2) Transit advocate Matthew Hetz also opines the need for single-family housing to use mass transit for environmental purposes, and it is hoped that greater awareness of our expanding mass transit system will encourage more to use mass transit. 

And our young Millennials and teenagers, as evidenced by demographic trends, are avoiding the stress of cars and using transit ... and Uber/Lyft ... and walking ... to the benefit of all. 

3) But the lack of elevated grade separations--pursued by too many at Metro, and opposed by too many next-to-the-track neighbors being of visual concerns--is hurting us all.  The trains are too darned slow, and the cars trying to cross the tracks are forced to wait 10-15 minutes or longer during rush hour.  

And ditto for pedestrian grade-separations with our need for pedestrian bridges over major thoroughfares! 

So the next time someone complains of a rail line, or the need for a visually-impacting bridge, either the majority of us (who, when polled, probably do NOT care about the looks of a bridge) and/or Metro should tell the immediate neighbors to "deal with it" or move.   

I'll wager that a bunch of us on the Westside and in Mid-City find the Sepulveda Blvd. bridge to be just beautiful and wish we had a lot more of them to allow our trains and our car traffic to achieve quicker and safer speeds to enhance our mobility, environment, and quality of life.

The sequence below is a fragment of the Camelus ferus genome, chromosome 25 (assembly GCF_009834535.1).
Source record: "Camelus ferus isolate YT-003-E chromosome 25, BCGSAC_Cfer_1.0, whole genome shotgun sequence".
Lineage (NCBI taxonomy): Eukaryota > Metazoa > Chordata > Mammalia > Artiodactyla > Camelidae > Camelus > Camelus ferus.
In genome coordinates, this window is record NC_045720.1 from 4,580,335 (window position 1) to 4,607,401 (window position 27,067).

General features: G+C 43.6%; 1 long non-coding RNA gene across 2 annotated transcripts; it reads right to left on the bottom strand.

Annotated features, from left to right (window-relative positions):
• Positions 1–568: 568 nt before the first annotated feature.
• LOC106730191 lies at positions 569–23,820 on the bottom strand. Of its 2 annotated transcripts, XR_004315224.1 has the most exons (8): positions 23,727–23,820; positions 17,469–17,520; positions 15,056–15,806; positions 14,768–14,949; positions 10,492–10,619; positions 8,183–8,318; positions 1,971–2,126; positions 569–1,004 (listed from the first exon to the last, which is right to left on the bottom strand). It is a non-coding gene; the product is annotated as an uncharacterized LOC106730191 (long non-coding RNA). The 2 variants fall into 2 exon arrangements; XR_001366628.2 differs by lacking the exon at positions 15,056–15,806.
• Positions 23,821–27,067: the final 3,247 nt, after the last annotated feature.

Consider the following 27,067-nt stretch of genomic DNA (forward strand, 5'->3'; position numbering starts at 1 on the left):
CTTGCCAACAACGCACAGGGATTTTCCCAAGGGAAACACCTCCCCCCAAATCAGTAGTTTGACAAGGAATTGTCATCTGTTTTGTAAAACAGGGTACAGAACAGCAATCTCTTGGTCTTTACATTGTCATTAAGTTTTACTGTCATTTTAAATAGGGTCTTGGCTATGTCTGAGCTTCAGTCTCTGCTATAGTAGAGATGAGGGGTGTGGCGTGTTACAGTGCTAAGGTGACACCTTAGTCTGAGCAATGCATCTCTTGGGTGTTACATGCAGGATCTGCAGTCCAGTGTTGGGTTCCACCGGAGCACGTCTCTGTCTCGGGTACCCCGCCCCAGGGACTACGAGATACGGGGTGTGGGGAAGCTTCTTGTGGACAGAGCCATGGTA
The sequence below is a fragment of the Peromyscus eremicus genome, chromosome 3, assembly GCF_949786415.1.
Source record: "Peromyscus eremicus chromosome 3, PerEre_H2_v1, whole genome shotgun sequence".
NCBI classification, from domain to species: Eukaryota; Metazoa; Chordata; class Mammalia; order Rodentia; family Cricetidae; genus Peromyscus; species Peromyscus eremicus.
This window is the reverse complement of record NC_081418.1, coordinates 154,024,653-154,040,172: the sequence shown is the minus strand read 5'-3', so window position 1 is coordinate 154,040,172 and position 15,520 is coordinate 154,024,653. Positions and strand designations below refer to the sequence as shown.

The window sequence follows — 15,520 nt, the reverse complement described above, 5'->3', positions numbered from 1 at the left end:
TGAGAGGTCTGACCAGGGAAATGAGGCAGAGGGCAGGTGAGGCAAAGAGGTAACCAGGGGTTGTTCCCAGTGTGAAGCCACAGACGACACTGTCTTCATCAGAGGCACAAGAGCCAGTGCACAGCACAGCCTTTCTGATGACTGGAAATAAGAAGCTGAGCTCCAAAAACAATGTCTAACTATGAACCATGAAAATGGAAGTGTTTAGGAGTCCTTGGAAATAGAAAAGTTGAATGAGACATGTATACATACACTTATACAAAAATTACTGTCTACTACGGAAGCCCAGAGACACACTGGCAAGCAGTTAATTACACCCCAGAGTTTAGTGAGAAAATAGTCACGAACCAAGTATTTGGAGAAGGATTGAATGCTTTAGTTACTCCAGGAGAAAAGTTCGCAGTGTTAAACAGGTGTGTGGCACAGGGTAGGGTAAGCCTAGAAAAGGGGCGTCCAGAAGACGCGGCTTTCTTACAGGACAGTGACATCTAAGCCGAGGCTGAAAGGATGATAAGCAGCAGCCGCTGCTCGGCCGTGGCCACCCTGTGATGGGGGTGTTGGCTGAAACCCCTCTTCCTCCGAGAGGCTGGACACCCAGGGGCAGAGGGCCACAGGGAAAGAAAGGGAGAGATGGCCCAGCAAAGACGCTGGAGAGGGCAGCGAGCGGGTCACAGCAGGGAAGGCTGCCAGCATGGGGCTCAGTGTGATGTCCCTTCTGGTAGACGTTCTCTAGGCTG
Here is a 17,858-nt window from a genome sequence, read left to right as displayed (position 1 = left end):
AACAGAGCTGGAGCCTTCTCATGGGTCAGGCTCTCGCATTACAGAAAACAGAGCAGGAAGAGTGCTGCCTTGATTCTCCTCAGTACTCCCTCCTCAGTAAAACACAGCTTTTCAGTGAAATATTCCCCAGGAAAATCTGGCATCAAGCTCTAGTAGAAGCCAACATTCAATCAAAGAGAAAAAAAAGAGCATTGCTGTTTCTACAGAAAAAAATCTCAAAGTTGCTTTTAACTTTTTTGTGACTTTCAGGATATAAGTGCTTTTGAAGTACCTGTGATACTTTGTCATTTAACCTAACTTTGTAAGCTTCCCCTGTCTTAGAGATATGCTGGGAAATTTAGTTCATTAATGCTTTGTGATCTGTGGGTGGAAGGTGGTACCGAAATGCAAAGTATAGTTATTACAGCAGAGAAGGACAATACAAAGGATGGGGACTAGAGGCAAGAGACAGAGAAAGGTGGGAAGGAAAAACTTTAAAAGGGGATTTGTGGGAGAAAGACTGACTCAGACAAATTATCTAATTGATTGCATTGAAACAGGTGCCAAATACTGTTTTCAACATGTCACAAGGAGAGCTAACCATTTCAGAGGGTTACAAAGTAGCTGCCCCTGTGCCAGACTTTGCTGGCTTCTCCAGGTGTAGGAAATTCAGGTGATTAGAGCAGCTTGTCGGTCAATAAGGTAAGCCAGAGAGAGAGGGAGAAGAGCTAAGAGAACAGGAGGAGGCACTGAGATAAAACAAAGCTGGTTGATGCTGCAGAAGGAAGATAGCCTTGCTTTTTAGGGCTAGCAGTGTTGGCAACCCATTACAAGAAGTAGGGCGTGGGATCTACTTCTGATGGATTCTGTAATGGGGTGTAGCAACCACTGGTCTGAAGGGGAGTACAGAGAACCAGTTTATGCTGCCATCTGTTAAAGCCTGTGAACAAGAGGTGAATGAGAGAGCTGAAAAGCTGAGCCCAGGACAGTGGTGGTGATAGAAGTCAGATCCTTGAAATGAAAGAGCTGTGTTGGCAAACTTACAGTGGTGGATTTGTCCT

Finally, THE STUPID

Simply put, using the underutilized Harbor Subdivision rail right of way for walking and bicycle paths instead of completing a direct LAX to Inglewood to the Blue and Silver Lines to southeast Downtown Los Angeles to Union Station is about as stupid an idea as ... 

... not connecting LAX to Metro Rail, or 

... not connecting the Blue, Expo and Gold Lines with an underground Downtown Light Rail Connector. 

Over the next few years, we will realize that our need for a second "light rail connector" is paramount and hideously overdue to serve the southern and eastern portions of LA County with LAX and Union Station. 

And we're blowing it. Big time. 

So there really IS a lot to crow about in the world of transportation.  And then there's a lot we'll be EATING crow about in that same world of transportation.  

Yet the hope for improving mobility in our future is always there ... as the crow flies.

 

(Kenneth S. Alpern, M.D. is a dermatologist who has served in clinics in Los Angeles, Orange, and Riverside Counties. He is also a Westside Village Zone Director and Board member of the Mar Vista Community Council (MVCC), previously co-chaired its Planning and Outreach Committees, and currently is Co-Chair of its MVCC Transportation/Infrastructure Committee. He is co-chair of the CD11 Transportation Advisory Committee and chairs the nonprofit Transit Coalition, and can be reached at alpern@marvista.org. He also co-chairs the grassroots Friends of the Green Line at www.fogl.us. The views expressed in this article are solely those of Dr. Alpern.)